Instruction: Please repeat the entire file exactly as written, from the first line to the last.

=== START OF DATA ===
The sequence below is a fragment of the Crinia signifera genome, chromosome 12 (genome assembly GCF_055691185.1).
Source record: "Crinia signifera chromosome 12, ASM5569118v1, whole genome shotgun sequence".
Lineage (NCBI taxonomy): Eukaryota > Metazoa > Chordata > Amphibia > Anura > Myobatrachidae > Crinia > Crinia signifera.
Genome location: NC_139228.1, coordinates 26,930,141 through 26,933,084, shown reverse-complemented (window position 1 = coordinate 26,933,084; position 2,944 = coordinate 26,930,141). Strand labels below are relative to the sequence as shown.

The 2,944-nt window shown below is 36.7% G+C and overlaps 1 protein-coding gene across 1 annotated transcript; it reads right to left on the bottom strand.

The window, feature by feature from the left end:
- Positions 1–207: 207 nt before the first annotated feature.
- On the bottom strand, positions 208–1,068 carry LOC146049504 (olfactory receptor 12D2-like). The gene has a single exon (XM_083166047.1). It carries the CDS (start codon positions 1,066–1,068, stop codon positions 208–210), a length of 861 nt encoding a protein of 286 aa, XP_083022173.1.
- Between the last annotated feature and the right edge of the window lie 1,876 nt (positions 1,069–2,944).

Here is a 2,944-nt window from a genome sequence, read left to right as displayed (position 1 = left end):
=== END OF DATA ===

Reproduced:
The sequence below is a fragment of the Crinia signifera genome, chromosome 12 (genome assembly GCF_055691185.1).
Source record: "Crinia signifera chromosome 12, ASM5569118v1, whole genome shotgun sequence".
Lineage (NCBI taxonomy): Eukaryota > Metazoa > Chordata > Amphibia > Anura > Myobatrachidae > Crinia > Crinia signifera.
Genome location: NC_139228.1, coordinates 26,930,141 through 26,933,084, shown reverse-complemented (window position 1 = coordinate 26,933,084; position 2,944 = coordinate 26,930,141). Strand labels below are relative to the sequence as shown.

The 2,944-nt window shown below is 36.7% G+C and overlaps 1 protein-coding gene across 1 annotated transcript; it reads right to left on the bottom strand.

The window, feature by feature from the left end:
- Positions 1–207: 207 nt before the first annotated feature.
- On the bottom strand, positions 208–1,068 carry LOC146049504 (olfactory receptor 12D2-like). The gene has a single exon (XM_083166047.1). It carries the CDS (start codon positions 1,066–1,068, stop codon positions 208–210), a length of 861 nt encoding a protein of 286 aa, XP_083022173.1.
- Between the last annotated feature and the right edge of the window lie 1,876 nt (positions 1,069–2,944).

Here is a 2,944-nt window from a genome sequence, read left to right as displayed (position 1 = left end):